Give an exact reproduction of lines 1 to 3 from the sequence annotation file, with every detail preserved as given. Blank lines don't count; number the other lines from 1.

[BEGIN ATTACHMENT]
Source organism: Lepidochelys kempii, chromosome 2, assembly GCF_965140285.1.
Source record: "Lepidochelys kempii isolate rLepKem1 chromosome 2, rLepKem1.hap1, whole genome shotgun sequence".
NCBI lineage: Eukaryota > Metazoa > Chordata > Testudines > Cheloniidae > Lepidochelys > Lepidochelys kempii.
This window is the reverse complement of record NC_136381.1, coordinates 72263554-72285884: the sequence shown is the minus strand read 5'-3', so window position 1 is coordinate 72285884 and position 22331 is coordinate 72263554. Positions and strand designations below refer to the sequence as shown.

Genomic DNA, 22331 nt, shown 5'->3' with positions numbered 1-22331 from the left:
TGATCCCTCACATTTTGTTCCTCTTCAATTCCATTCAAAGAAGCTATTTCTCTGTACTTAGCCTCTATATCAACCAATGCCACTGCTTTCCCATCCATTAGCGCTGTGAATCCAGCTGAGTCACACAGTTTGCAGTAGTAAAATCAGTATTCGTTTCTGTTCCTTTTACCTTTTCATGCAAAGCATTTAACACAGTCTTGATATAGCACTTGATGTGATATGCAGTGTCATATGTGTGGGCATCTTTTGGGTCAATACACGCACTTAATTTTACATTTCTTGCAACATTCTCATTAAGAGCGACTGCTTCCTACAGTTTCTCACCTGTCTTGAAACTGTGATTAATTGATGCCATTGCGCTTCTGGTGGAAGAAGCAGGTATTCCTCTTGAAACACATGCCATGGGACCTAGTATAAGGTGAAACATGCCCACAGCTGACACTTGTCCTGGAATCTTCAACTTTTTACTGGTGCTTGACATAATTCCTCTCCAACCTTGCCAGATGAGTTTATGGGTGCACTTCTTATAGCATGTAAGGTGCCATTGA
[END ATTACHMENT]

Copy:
Source organism: Lepidochelys kempii, chromosome 2, assembly GCF_965140285.1.
Source record: "Lepidochelys kempii isolate rLepKem1 chromosome 2, rLepKem1.hap1, whole genome shotgun sequence".
NCBI lineage: Eukaryota > Metazoa > Chordata > Testudines > Cheloniidae > Lepidochelys > Lepidochelys kempii.